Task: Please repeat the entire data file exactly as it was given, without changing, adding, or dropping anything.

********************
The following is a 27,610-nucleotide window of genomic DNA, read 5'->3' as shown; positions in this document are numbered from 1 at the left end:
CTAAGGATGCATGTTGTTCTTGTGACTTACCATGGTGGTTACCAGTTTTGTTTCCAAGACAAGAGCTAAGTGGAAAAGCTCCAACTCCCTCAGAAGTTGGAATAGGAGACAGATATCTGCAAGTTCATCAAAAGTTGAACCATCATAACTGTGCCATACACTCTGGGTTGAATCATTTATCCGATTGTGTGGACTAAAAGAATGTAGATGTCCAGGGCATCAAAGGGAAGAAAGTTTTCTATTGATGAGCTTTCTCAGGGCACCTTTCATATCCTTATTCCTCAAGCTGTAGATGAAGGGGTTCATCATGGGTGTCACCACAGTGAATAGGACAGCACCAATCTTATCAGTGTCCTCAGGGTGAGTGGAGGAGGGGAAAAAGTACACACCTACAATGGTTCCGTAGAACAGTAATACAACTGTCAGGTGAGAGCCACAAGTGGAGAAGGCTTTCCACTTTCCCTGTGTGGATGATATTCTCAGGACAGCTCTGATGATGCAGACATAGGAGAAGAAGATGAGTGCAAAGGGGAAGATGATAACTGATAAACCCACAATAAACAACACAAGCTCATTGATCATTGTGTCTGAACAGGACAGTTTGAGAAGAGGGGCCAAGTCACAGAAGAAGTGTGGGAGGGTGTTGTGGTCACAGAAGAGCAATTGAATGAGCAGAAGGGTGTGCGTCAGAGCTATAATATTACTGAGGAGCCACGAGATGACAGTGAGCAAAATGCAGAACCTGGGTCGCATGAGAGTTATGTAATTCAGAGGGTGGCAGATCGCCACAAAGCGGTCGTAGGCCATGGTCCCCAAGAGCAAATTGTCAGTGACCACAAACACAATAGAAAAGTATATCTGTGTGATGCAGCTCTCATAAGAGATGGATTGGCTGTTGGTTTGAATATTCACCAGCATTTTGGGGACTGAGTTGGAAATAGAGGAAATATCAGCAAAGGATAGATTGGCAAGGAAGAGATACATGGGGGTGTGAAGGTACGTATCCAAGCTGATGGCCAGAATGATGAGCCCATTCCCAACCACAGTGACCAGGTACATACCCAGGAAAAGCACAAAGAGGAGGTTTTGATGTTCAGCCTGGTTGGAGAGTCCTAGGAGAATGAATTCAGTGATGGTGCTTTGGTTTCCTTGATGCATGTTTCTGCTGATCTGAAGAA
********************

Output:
The following is a 27,610-nucleotide window of genomic DNA, read 5'->3' as shown; positions in this document are numbered from 1 at the left end:
CTAAGGATGCATGTTGTTCTTGTGACTTACCATGGTGGTTACCAGTTTTGTTTCCAAGACAAGAGCTAAGTGGAAAAGCTCCAACTCCCTCAGAAGTTGGAATAGGAGACAGATATCTGCAAGTTCATCAAAAGTTGAACCATCATAACTGTGCCATACACTCTGGGTTGAATCATTTATCCGATTGTGTGGACTAAAAGAATGTAGATGTCCAGGGCATCAAAGGGAAGAAAGTTTTCTATTGATGAGCTTTCTCAGGGCACCTTTCATATCCTTATTCCTCAAGCTGTAGATGAAGGGGTTCATCATGGGTGTCACCACAGTGAATAGGACAGCACCAATCTTATCAGTGTCCTCAGGGTGAGTGGAGGAGGGGAAAAAGTACACACCTACAATGGTTCCGTAGAACAGTAATACAACTGTCAGGTGAGAGCCACAAGTGGAGAAGGCTTTCCACTTTCCCTGTGTGGATGATATTCTCAGGACAGCTCTGATGATGCAGACATAGGAGAAGAAGATGAGTGCAAAGGGGAAGATGATAACTGATAAACCCACAATAAACAACACAAGCTCATTGATCATTGTGTCTGAACAGGACAGTTTGAGAAGAGGGGCCAAGTCACAGAAGAAGTGTGGGAGGGTGTTGTGGTCACAGAAGAGCAATTGAATGAGCAGAAGGGTGTGCGTCAGAGCTATAATATTACTGAGGAGCCACGAGATGACAGTGAGCAAAATGCAGAACCTGGGTCGCATGAGAGTTATGTAATTCAGAGGGTGGCAGATCGCCACAAAGCGGTCGTAGGCCATGGTCCCCAAGAGCAAATTGTCAGTGACCACAAACACAATAGAAAAGTATATCTGTGTGATGCAGCTCTCATAAGAGATGGATTGGCTGTTGGTTTGAATATTCACCAGCATTTTGGGGACTGAGTTGGAAATAGAGGAAATATCAGCAAAGGATAGATTGGCAAGGAAGAGATACATGGGGGTGTGAAGGTACGTATCCAAGCTGATGGCCAGAATGATGAGCCCATTCCCAACCACAGTGACCAGGTACATACCCAGGAAAAGCACAAAGAGGAGGTTTTGATGTTCAGCCTGGTTGGAGAGTCCTAGGAGAATGAATTCAGTGATGGTGCTTTGGTTTCCTTGATGCATGTTTCTGCTGATCTGAAGAA